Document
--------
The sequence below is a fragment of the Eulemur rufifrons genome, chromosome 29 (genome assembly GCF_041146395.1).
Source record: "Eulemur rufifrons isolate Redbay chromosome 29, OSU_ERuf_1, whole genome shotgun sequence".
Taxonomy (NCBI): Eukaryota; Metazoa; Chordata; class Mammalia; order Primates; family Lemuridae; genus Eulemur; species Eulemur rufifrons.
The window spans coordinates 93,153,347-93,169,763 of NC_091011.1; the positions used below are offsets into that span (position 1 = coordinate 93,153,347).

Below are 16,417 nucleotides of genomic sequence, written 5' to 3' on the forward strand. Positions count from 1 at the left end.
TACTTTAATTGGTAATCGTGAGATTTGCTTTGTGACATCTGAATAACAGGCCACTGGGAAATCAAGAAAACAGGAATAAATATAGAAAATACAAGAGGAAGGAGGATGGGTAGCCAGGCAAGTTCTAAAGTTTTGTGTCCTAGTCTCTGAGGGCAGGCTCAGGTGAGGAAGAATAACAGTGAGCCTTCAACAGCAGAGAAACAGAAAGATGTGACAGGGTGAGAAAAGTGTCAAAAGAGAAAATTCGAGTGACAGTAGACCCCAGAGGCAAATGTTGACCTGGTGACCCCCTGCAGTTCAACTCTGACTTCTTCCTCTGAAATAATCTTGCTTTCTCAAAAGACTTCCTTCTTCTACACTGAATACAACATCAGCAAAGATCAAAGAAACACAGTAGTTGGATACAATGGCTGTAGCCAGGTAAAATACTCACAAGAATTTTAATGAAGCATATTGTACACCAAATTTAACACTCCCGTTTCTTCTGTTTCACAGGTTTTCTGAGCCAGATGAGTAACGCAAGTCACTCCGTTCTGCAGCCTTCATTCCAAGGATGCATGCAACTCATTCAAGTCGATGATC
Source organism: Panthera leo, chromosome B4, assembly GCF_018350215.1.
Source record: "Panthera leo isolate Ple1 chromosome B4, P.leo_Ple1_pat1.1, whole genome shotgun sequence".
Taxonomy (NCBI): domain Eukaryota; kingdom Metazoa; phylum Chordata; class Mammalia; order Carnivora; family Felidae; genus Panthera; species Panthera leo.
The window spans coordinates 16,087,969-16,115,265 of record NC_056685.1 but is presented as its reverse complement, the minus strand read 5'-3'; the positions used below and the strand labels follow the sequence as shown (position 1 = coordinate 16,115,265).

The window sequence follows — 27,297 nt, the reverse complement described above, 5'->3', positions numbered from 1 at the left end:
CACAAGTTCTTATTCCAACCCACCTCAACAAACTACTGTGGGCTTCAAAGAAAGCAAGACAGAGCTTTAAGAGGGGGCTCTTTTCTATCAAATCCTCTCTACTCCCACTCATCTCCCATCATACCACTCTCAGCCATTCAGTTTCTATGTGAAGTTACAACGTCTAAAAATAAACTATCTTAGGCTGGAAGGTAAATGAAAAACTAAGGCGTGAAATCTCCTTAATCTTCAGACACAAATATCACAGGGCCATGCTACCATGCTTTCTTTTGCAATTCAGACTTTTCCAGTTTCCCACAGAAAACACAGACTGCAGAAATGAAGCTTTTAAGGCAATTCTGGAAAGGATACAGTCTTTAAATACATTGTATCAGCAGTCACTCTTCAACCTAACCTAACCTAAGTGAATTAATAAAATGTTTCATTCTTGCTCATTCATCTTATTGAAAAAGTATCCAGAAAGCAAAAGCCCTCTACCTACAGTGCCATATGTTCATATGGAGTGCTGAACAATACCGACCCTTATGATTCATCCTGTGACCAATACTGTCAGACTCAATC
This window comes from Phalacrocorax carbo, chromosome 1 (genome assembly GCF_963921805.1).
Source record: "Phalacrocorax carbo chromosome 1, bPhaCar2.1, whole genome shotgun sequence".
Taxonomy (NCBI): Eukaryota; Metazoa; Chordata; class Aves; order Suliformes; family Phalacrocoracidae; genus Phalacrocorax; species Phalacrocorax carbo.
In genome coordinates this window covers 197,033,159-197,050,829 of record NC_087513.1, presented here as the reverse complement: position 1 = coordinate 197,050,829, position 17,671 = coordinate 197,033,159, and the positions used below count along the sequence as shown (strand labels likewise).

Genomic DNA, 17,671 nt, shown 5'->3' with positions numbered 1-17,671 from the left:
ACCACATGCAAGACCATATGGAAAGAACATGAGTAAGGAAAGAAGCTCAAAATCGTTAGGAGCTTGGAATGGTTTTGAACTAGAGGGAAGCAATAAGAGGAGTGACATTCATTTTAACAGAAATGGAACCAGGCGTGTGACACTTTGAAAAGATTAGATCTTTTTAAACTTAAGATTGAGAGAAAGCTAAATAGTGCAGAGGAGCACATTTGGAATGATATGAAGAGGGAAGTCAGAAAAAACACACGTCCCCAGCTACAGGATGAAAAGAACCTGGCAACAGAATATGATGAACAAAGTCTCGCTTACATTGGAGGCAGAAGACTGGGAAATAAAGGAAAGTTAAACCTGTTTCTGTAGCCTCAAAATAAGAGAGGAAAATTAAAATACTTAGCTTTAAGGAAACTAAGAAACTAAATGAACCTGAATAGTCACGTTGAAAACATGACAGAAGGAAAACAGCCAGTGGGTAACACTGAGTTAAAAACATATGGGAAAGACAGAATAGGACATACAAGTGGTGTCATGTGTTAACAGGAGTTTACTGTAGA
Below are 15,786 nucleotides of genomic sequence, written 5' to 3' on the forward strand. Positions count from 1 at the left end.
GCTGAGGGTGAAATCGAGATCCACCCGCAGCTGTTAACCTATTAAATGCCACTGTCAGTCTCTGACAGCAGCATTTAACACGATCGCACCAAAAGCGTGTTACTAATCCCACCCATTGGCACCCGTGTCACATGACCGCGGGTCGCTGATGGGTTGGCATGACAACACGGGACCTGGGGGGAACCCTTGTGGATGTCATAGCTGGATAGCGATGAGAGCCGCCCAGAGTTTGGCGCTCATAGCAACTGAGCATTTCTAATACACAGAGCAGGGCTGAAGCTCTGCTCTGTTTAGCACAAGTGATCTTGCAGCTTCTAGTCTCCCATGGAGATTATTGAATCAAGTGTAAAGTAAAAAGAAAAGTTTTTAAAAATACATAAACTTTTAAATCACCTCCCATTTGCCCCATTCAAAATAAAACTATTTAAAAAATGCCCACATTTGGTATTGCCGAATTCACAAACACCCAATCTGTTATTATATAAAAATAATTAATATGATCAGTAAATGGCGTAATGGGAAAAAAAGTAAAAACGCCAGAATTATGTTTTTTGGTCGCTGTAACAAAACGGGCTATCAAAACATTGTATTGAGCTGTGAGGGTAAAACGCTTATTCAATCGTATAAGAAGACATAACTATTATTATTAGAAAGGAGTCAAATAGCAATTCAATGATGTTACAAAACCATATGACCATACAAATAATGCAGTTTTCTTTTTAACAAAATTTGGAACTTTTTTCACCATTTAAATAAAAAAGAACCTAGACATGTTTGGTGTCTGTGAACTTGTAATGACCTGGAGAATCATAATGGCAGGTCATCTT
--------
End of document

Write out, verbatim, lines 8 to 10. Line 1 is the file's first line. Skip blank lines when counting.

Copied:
Source record: "Panthera leo isolate Ple1 chromosome B4, P.leo_Ple1_pat1.1, whole genome shotgun sequence".
Taxonomy (NCBI): domain Eukaryota; kingdom Metazoa; phylum Chordata; class Mammalia; order Carnivora; family Felidae; genus Panthera; species Panthera leo.
The window spans coordinates 16,087,969-16,115,265 of record NC_056685.1 but is presented as its reverse complement, the minus strand read 5'-3'; the positions used below and the strand labels follow the sequence as shown (position 1 = coordinate 16,115,265).